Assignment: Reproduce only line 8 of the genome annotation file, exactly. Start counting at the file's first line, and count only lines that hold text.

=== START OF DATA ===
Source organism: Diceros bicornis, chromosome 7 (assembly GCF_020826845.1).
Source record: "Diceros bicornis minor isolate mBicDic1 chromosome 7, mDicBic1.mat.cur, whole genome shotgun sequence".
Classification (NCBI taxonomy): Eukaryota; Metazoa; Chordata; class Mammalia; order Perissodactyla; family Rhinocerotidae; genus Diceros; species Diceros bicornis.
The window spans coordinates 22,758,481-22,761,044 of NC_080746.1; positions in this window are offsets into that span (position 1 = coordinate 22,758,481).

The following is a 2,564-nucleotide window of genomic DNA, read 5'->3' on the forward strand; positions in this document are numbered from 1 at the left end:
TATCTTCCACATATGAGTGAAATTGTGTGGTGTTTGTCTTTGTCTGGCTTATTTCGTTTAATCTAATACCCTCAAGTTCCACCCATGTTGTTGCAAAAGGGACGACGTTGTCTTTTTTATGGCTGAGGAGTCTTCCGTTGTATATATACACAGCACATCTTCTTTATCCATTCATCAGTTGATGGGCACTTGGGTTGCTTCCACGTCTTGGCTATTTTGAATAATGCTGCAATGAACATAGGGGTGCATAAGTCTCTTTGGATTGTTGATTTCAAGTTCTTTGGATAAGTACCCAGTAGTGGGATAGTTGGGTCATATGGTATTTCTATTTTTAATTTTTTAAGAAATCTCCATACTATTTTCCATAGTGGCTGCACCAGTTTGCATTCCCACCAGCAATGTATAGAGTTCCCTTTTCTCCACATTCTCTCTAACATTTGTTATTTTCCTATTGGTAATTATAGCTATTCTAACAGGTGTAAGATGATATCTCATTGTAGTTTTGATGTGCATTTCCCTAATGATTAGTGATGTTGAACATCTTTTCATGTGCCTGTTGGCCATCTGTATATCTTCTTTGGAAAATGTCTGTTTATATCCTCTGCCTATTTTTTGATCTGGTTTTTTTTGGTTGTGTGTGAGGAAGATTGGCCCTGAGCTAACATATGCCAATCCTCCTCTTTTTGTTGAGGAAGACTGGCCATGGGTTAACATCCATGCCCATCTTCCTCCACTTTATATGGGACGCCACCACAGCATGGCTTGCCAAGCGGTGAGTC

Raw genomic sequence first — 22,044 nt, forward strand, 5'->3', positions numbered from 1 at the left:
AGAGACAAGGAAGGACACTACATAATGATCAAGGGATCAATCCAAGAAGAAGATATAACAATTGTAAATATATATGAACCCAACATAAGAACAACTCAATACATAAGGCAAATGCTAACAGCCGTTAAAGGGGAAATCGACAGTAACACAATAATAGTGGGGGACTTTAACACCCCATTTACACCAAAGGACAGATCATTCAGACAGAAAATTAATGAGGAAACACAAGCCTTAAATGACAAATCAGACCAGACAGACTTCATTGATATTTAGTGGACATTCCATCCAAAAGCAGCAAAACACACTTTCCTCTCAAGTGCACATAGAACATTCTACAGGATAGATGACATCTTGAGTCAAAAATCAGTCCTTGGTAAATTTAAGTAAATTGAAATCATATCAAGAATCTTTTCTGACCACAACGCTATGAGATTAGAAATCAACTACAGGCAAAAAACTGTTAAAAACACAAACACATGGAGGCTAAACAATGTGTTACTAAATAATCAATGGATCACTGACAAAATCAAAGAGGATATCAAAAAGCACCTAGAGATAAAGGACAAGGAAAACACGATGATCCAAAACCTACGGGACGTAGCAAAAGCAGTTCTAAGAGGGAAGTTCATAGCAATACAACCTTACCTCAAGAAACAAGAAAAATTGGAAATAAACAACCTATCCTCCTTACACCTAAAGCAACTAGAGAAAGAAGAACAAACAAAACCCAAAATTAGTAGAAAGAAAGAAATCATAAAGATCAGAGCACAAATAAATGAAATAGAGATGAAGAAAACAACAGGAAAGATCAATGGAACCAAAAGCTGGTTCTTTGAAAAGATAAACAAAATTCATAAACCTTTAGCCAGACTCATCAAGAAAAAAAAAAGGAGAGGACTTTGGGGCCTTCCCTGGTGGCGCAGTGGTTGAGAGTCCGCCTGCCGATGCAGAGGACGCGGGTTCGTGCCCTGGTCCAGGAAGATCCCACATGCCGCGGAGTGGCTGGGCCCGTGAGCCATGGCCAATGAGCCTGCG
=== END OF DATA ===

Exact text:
AGAGACAAGGAAGGACACTACATAATGATCAAGGGATCAATCCAAGAAGAAGATATAACAATTGTAAATATATATGAACCCAACATAAGAACAACTCAATACATAAGGCAAATGCTAACAGCCGTTAAAGGGGAAATCGACAGTAACACAATAATAGTGGGGGACTTTAACACCCCATTTACACCAAAGGACAGATCATTCAGACAGAAAATTAATGAGGAAACACAAGCCTTAAATGACAAATCAGACCAGACAGACTTCATTGATATTTAGTGGACATTCCATCCAAAAGCAGCAAAACACACTTTCCTCTCAAGTGCACATAGAACATTCTACAGGATAGATGACATCTTGAGTCAAAAATCAGTCCTTGGTAAATTTAAGTAAATTGAAATCATATCAAGAATCTTTTCTGACCACAACGCTATGAGATTAGAAATCAACTACAGGCAAAAAACTGTTAAAAACACAAACACATGGAGGCTAAACAATGTGTTACTAAATAATCAATGGATCACTGACAAAATCAAAGAGGATATCAAAAAGCACCTAGAGATAAAGGACAAGGAAAACACGATGATCCAAAACCTACGGGACGTAGCAAAAGCAGTTCTAAGAGGGAAGTTCATAGCAATACAACCTTACCTCAAGAAACAAGAAAAATTGGAAATAAACAACCTATCCTCCTTACACCTAAAGCAACTAGAGAAAGAAGAACAAACAAAACCCAAAATTAGTAGAAAGAAAGAAATCATAAAGATCAGAGCACAAATAAATGAAATAGAGATGAAGAAAACAACAGGAAAGATCAATGGAACCAAAAGCTGGTTCTTTGAAAAGATAAACAAAATTCATAAACCTTTAGCCAGACTCATCAAGAAAAAAAAAAGGAGAGGACTTTGGGGCCTTCCCTGGTGGCGCAGTGGTTGAGAGTCCGCCTGCCGATGCAGAGGACGCGGGTTCGTGCCCTGGTCCAGGAAGATCCCACATGCCGCGGAGTGGCTGGGCCCGTGAGCCATGGCCAATGAGCCTGCG